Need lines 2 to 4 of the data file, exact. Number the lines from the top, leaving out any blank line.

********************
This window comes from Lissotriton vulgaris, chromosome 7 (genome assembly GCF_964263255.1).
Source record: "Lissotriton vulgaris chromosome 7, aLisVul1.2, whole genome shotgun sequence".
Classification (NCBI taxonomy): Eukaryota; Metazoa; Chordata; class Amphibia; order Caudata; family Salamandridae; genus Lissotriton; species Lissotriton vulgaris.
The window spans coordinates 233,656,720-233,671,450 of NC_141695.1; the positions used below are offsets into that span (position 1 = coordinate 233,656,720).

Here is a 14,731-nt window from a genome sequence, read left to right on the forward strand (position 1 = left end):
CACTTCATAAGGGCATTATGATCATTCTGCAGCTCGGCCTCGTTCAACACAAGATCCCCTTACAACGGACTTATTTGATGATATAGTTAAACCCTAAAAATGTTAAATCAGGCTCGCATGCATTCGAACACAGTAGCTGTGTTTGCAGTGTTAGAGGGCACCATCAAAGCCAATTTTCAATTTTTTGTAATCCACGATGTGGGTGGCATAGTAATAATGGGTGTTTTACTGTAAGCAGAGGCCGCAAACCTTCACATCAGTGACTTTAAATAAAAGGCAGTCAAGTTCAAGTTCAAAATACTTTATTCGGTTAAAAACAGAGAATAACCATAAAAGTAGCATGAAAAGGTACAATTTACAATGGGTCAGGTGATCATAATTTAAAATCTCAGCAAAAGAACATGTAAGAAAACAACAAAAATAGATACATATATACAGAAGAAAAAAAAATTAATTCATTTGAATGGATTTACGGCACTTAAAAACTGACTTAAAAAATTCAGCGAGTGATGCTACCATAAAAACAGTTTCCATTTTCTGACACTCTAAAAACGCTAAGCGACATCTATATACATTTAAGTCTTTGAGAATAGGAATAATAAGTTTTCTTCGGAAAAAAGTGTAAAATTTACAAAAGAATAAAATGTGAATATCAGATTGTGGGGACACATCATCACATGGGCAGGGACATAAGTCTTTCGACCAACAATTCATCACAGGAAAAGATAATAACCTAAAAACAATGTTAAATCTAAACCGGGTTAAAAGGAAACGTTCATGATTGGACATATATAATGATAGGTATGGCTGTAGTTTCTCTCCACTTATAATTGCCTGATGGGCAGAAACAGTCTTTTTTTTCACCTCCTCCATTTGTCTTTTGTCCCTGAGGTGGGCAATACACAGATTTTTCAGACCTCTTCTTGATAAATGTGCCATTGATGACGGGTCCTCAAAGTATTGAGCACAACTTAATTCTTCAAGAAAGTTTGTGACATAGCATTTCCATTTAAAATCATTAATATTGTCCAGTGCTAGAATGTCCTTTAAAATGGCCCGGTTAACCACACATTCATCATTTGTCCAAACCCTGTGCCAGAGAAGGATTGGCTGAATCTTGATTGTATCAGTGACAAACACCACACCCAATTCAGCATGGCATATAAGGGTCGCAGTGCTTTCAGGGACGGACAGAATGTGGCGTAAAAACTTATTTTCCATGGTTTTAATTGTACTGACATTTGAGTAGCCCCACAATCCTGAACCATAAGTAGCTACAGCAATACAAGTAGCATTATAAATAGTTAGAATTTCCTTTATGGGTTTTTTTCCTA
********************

Source record: "Lissotriton vulgaris chromosome 7, aLisVul1.2, whole genome shotgun sequence".
Classification (NCBI taxonomy): Eukaryota; Metazoa; Chordata; class Amphibia; order Caudata; family Salamandridae; genus Lissotriton; species Lissotriton vulgaris.
The window spans coordinates 233,656,720-233,671,450 of NC_141695.1; the positions used below are offsets into that span (position 1 = coordinate 233,656,720).